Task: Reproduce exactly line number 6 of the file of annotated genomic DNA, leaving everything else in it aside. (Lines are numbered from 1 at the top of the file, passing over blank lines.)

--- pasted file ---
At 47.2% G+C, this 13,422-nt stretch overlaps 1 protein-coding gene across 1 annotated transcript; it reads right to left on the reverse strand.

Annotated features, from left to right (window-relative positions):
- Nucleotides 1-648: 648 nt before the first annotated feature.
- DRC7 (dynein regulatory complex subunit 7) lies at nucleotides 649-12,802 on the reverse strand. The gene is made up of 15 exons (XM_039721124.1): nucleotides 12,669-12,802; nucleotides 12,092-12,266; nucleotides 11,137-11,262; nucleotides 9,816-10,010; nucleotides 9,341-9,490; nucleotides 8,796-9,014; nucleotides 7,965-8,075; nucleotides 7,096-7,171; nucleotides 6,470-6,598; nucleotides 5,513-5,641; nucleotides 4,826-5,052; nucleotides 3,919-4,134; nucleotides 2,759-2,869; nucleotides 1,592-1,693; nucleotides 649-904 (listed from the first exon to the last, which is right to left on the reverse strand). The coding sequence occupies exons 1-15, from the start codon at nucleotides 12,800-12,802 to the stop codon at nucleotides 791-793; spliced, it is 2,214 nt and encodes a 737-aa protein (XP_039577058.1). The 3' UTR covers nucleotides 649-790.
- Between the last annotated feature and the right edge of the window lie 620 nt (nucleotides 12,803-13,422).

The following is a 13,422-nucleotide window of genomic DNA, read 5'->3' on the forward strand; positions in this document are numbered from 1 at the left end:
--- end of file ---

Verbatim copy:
The following is a 13,422-nucleotide window of genomic DNA, read 5'->3' on the forward strand; positions in this document are numbered from 1 at the left end: